Southerscales is a small deserted settlement located on the western flank of Ingleborough south of the former post-medieval farmstead now called Souther Scales Cottage and close to the village of Chapel le Dale. The project aims to determine the true date, and to support better management of the site, while compiling the first detailed survey and geophysical plans of the entire settlement.

Why is it special?

It is one of a handful of scheduled settlement sites in the Yorkshire Dales and one of the best preserved. Despite being scheduled in 1964 and thus identified as of national importance there has never been any analytical survey of the settlement and there is considerable uncertainty about its date and full extent. It has been suggested as being Iron Age, Romano British, medieval and late medieval in date.

The settlement contains earthwork remains of six seemingly discrete building nucleations, possibly farmsteads, each of which consists of two or three rectangular structures, showing now as dwarf walls, with associated enclosure or paddock stone banks/wall lines.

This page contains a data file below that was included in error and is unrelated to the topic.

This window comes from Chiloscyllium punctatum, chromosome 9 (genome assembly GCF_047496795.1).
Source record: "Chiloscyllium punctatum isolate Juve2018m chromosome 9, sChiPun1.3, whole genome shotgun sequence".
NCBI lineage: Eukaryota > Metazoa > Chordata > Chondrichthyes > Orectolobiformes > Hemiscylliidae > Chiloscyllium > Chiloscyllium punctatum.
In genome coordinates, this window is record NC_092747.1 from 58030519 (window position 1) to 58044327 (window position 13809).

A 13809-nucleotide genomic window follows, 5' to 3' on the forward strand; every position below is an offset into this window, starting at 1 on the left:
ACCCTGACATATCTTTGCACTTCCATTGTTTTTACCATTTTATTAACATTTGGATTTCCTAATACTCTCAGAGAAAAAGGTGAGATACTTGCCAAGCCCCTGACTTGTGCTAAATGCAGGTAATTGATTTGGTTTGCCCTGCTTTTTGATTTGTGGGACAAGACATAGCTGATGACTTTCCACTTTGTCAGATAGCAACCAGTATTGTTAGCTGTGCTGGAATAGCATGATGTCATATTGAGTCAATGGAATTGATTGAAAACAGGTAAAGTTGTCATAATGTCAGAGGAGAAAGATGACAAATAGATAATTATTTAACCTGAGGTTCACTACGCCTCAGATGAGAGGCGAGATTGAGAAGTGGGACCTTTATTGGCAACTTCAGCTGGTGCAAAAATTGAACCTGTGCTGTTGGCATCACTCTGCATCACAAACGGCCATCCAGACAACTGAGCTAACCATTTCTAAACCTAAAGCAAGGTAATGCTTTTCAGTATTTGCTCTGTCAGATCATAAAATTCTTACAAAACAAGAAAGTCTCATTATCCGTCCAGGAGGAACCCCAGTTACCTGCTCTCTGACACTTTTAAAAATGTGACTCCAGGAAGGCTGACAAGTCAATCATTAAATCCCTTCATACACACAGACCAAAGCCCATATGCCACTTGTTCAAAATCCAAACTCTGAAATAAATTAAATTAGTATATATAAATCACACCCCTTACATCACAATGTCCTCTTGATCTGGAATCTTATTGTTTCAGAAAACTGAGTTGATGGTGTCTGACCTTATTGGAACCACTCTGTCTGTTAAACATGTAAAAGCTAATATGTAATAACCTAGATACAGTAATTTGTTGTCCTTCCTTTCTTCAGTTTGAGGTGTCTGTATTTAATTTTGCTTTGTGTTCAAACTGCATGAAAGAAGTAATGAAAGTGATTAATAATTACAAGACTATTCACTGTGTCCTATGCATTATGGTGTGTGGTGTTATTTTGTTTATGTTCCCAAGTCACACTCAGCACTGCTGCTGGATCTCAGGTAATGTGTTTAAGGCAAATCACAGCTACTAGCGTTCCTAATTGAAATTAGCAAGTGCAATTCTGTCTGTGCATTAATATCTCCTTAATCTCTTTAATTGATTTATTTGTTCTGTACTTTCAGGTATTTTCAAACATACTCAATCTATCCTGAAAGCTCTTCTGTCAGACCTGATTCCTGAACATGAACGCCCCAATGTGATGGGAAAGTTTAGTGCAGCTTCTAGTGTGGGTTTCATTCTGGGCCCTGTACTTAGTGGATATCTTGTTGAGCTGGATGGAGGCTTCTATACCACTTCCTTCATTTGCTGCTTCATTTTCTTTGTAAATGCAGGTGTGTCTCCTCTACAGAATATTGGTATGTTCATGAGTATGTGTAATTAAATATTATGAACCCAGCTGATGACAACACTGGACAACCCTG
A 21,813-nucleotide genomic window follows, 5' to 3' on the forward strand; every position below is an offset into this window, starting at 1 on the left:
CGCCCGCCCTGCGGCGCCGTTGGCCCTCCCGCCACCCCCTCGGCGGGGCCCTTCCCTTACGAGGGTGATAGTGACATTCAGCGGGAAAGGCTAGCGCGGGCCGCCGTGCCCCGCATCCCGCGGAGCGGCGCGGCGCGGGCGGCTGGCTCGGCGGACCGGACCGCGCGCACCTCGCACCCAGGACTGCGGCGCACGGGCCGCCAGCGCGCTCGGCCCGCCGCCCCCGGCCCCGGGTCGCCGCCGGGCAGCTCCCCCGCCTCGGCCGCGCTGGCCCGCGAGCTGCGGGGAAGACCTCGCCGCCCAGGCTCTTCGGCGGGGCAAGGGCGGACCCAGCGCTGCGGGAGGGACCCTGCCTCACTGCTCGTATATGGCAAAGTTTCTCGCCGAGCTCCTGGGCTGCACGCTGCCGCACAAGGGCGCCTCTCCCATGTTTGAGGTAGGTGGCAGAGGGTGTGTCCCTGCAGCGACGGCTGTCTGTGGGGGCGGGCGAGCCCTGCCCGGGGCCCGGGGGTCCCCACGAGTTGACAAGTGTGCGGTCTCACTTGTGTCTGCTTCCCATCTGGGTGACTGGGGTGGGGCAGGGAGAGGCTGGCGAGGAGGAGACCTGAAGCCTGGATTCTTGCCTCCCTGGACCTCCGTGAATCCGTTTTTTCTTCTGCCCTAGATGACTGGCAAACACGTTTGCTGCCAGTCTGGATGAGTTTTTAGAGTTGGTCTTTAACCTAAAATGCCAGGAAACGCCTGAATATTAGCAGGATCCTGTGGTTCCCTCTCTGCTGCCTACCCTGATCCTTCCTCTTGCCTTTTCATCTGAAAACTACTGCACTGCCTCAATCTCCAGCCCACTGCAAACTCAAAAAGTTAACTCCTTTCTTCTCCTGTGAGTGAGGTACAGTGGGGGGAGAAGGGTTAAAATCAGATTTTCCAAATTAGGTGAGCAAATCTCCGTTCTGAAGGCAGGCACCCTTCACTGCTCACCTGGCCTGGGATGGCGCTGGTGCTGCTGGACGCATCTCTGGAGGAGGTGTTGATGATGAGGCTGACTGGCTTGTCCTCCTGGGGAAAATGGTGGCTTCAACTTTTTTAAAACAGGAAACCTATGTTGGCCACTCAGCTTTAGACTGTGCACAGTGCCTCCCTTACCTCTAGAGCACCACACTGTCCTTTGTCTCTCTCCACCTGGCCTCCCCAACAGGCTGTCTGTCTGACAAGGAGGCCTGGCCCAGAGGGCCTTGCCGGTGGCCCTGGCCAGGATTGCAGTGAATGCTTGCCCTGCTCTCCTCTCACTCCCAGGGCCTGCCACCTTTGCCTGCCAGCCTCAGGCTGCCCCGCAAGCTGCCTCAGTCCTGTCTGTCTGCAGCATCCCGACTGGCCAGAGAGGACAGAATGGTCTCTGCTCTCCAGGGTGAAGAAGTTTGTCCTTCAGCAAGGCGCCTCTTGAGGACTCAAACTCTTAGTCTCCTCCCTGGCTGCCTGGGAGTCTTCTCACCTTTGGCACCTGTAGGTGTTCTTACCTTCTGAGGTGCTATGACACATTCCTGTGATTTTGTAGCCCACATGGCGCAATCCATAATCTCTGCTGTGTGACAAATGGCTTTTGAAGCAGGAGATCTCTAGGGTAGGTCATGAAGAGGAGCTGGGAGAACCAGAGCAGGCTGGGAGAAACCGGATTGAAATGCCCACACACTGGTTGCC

How was the project delivered?

Trained volunteers, working alongside professionals, have produced geophysical plans and detailed archaeological surveys. The project was led by local historian Dr David Johnson. David and the volunteers contributed over 200 days of volunteer time.

The results of the fieldwork, research and other interpretation material are now available as a download or from the Yorkshire Dales Millennium Trust website. This project also led to the publication of a monograph 'New Light on the "Dark Ages" in North Craven' in partnership with the Yorkshire Dales Landscape Research Trust, available via their website.

Preview - New Light on the "Dark Ages"

Southerscales report